Turning now to FIG. 2, a close-up view of an area between the fan section 102 and the compressor section 104 indicated by a dotted line 2 shown in FIG. 1 is provided, according to an embodiment. A bearing assembly 126, support damper 128, and squeeze film damper 130 are included to reduce vibration that may occur when the rotors 124 rotate. The bearing assembly 126 is disposed around a portion of the rotor 124 and maintains the rotor 124 in a desired position during rotation. The bearing assembly 126 includes an inner race 132, an outer race 134, and a conventional rolling element 136, such as a ball or roller, disposed therebetween. The inner race 132 is mounted to the rotor 124.

The support damper 128 is configured to form a portion of the squeeze film damper 130 and is mounted to an annular support housing 138 (only a portion of which is shown). Referring also to FIG. 3, which is a perspective view of the support damper 128, according to an embodiment, an inner ring 140, an outer ring 142, and a plurality of U-shaped beams 144 are included. The inner ring 140 extends axially along a portion of the bearing assembly 126 and includes an inner annular surface 146 and an outer annular surface 148. In an embodiment, the inner annular surface 146 has a diameter that is sufficient to accommodate the bearing assembly 126, the rotor 124, and the squeeze film damper 130. In another embodiment, the diameter of the inner annular surface 146 may also be sufficient to form a gap between the support damper 128 and the bearing assembly outer race 134 that forms the squeeze film damper 130. In yet another embodiment, the inner annular surface 146 may be formed to compensate for off-center characteristics that may exist in the surrounding components. For example, the rotor 124 may be off-center relative to the support damper 128, and the inner annular surface 146 may be formed such that its center may not be coincident with the center of the outer annular surface 148. Alternatively, the inner annular surface 146 of the support damper 128 or inner diameter of the support housing 138 with the engine structure 107 may be formed to compensate for off-center characteristics that may exist in the surrounding components.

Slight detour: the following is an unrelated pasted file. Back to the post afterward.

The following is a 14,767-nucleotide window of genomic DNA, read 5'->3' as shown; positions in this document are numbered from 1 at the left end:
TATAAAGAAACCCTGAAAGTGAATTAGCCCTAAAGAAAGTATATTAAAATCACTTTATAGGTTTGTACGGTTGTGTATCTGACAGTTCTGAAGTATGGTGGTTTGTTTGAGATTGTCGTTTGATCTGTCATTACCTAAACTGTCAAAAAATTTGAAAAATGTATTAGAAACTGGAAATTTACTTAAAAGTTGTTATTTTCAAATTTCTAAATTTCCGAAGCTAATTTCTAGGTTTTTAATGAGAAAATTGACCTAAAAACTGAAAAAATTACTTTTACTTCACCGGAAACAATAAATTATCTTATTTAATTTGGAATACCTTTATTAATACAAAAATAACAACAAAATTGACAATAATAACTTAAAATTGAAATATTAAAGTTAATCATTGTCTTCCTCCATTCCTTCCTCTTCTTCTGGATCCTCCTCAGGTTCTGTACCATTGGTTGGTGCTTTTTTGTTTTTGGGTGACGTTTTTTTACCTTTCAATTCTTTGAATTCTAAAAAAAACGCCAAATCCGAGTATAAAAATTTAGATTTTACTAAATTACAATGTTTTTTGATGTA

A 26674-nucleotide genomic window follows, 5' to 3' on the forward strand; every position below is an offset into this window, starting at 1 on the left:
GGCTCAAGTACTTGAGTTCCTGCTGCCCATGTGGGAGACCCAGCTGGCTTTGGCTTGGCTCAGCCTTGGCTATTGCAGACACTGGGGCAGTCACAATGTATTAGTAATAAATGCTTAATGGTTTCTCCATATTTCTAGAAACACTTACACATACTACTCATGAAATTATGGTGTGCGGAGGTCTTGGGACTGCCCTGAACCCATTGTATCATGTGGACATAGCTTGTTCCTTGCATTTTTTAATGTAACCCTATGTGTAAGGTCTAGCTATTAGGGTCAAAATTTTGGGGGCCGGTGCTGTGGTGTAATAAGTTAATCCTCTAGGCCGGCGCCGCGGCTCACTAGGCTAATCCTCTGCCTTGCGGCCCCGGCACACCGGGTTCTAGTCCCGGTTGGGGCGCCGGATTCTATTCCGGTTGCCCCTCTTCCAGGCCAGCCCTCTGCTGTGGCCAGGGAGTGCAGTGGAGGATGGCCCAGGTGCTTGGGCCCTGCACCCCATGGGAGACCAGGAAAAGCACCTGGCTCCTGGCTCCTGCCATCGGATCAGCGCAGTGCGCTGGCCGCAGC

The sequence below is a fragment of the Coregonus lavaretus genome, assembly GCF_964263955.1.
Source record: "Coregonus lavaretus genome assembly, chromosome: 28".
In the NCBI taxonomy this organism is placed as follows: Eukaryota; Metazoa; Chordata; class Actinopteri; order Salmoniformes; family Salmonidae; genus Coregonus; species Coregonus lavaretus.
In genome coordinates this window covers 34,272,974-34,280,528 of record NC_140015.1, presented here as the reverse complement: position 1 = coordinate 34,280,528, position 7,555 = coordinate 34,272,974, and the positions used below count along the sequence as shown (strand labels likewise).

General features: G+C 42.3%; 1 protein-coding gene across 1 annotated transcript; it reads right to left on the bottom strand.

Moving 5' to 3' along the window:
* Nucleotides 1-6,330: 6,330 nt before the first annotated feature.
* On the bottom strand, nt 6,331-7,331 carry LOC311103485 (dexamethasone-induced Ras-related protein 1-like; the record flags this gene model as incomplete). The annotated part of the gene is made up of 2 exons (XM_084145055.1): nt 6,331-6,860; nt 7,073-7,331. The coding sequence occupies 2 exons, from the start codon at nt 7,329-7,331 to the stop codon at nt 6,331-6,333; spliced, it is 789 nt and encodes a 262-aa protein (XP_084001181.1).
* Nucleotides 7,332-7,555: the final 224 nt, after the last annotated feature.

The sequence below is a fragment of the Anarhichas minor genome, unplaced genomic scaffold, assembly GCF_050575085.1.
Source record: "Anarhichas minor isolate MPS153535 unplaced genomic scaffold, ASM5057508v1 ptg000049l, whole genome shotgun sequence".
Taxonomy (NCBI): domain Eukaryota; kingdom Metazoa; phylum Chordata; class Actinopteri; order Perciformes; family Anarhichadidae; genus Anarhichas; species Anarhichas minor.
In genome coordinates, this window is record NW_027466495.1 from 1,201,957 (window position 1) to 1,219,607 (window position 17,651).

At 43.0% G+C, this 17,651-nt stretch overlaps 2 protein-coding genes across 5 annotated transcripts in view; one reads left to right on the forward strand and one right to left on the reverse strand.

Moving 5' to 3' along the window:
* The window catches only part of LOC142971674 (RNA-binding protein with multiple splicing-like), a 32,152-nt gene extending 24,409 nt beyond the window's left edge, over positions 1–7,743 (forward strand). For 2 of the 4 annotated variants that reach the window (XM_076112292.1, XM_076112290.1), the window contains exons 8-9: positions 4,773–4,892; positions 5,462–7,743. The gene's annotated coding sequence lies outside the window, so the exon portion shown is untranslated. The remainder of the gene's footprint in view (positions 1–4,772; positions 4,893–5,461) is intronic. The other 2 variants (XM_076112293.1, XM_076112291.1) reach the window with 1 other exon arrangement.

The outer ring 142 is configured to mount the support damper 128 to the support housing 138. In this regard, the outer ring 142 extends radially outward relative to the inner ring 140 and includes bolt openings 152 that accommodate bolts 154 therein. In an embodiment, the outer ring 142 has an inner diameter that may be greater than an outer diameter of the inner ring 140.

To provide flexibility to the support damper 128, U-shaped beams 144 couple the inner and outer rings 140, 142 to each other. Each beam 144 may include a first arm 158 and a second arm 160. In an embodiment, the first arm 158 extends along a portion of the inner ring outer annular surface 148, and the second arm 160 includes an end 162 coupled to the outer ring 142. Although the second arm ends 162 are shown as being integrally formed with an attachment ring 163, which may be directly coupled to or formed with the outer ring 142, the second arm ends 162 may alternatively be directly coupled to or formed with the outer ring 142. Additionally, although the second arm 160 is shown in FIG. 3 as being disposed substantially perpendicular relative to the outer ring 142, in another embodiment, it may not be.